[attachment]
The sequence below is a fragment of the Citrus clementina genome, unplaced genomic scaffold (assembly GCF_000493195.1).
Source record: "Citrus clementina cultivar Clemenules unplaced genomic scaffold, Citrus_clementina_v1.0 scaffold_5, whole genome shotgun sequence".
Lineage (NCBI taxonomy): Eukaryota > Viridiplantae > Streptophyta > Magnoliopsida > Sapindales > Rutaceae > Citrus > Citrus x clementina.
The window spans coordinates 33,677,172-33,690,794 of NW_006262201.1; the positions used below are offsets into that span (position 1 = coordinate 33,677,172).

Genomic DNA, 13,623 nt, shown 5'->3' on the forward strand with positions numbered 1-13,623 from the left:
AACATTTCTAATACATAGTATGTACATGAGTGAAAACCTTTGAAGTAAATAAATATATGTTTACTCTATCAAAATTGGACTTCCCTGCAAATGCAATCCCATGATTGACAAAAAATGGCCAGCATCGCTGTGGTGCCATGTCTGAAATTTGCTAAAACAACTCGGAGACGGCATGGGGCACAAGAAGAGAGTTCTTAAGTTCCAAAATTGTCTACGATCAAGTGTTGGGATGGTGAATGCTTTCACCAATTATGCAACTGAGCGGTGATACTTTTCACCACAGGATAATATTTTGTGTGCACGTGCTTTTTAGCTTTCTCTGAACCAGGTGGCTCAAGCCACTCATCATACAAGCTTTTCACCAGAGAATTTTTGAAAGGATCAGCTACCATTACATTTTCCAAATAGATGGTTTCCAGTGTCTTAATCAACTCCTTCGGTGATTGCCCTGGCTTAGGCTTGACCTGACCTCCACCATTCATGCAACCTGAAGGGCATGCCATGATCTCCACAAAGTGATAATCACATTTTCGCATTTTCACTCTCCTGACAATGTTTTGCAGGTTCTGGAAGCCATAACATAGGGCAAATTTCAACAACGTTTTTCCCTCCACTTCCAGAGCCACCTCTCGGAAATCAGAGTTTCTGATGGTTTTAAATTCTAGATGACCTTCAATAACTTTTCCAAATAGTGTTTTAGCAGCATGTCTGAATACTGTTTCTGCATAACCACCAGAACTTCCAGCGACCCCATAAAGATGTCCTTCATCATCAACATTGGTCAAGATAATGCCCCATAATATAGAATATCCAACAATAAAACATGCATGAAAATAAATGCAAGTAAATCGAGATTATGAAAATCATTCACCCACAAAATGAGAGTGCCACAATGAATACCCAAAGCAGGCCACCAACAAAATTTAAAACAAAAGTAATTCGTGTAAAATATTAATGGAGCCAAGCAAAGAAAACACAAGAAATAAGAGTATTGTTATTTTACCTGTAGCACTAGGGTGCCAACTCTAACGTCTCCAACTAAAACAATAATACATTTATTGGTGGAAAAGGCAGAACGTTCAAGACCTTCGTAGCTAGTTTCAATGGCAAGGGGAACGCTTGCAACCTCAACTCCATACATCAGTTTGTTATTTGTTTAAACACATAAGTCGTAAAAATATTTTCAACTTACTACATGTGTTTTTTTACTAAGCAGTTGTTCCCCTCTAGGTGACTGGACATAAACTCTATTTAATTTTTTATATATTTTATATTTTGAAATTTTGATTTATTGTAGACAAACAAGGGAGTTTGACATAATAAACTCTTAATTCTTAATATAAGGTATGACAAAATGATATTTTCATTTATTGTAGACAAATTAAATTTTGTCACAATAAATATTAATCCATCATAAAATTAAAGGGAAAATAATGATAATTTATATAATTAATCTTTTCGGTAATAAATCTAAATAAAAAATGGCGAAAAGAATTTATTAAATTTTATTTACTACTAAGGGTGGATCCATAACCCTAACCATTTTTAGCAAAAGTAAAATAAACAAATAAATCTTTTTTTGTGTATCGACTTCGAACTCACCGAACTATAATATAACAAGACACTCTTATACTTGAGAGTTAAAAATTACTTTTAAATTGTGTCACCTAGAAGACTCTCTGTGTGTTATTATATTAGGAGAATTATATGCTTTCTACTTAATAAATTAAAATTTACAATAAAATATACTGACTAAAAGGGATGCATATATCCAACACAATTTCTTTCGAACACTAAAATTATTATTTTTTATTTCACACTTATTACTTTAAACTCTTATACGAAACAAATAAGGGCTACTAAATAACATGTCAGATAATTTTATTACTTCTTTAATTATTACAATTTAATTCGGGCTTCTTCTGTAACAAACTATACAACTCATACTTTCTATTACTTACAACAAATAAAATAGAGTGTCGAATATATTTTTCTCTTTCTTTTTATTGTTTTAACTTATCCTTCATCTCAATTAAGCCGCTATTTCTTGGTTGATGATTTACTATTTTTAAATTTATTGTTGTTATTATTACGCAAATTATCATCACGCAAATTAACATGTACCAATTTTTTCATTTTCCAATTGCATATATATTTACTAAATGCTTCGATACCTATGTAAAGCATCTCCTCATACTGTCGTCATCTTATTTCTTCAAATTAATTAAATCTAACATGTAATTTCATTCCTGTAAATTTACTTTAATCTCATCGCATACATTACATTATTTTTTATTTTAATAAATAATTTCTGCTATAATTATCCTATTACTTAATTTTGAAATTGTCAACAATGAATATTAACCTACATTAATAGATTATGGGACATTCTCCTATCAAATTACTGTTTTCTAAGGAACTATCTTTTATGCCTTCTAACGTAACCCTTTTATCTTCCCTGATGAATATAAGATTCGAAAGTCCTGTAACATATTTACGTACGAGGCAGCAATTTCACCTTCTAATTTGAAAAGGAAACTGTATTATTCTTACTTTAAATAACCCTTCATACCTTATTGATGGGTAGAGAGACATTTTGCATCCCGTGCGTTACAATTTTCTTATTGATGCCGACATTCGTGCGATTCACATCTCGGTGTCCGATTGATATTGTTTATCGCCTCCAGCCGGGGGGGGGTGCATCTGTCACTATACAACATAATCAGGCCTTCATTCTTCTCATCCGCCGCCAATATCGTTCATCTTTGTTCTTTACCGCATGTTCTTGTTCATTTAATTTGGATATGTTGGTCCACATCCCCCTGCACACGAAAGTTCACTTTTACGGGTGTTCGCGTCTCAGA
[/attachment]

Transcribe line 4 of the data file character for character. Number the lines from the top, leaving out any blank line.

The window spans coordinates 33,677,172-33,690,794 of NW_006262201.1; the positions used below are offsets into that span (position 1 = coordinate 33,677,172).